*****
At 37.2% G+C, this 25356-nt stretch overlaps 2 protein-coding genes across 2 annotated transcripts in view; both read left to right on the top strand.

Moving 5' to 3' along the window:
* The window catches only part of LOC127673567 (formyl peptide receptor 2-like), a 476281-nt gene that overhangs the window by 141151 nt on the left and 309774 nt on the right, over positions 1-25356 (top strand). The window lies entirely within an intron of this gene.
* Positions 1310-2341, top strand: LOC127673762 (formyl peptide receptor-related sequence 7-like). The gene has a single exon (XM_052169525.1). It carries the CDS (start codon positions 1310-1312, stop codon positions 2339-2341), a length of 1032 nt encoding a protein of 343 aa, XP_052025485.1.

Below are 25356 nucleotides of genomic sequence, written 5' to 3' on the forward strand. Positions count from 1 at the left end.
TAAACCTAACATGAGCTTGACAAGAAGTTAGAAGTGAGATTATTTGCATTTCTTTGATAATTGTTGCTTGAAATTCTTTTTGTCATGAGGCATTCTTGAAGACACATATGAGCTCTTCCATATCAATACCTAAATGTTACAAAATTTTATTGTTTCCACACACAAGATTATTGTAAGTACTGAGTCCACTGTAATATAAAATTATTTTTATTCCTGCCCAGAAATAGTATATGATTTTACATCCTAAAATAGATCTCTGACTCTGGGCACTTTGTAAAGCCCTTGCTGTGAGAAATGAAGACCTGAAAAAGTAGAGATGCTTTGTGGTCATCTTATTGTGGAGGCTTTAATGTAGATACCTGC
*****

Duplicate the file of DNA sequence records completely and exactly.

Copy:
At 37.2% G+C, this 25356-nt stretch overlaps 2 protein-coding genes across 2 annotated transcripts in view; both read left to right on the top strand.

Moving 5' to 3' along the window:
* The window catches only part of LOC127673567 (formyl peptide receptor 2-like), a 476281-nt gene that overhangs the window by 141151 nt on the left and 309774 nt on the right, over positions 1-25356 (top strand). The window lies entirely within an intron of this gene.
* Positions 1310-2341, top strand: LOC127673762 (formyl peptide receptor-related sequence 7-like). The gene has a single exon (XM_052169525.1). It carries the CDS (start codon positions 1310-1312, stop codon positions 2339-2341), a length of 1032 nt encoding a protein of 343 aa, XP_052025485.1.

Below are 25356 nucleotides of genomic sequence, written 5' to 3' on the forward strand. Positions count from 1 at the left end.
TAAACCTAACATGAGCTTGACAAGAAGTTAGAAGTGAGATTATTTGCATTTCTTTGATAATTGTTGCTTGAAATTCTTTTTGTCATGAGGCATTCTTGAAGACACATATGAGCTCTTCCATATCAATACCTAAATGTTACAAAATTTTATTGTTTCCACACACAAGATTATTGTAAGTACTGAGTCCACTGTAATATAAAATTATTTTTATTCCTGCCCAGAAATAGTATATGATTTTACATCCTAAAATAGATCTCTGACTCTGGGCACTTTGTAAAGCCCTTGCTGTGAGAAATGAAGACCTGAAAAAGTAGAGATGCTTTGTGGTCATCTTATTGTGGAGGCTTTAATGTAGATACCTGC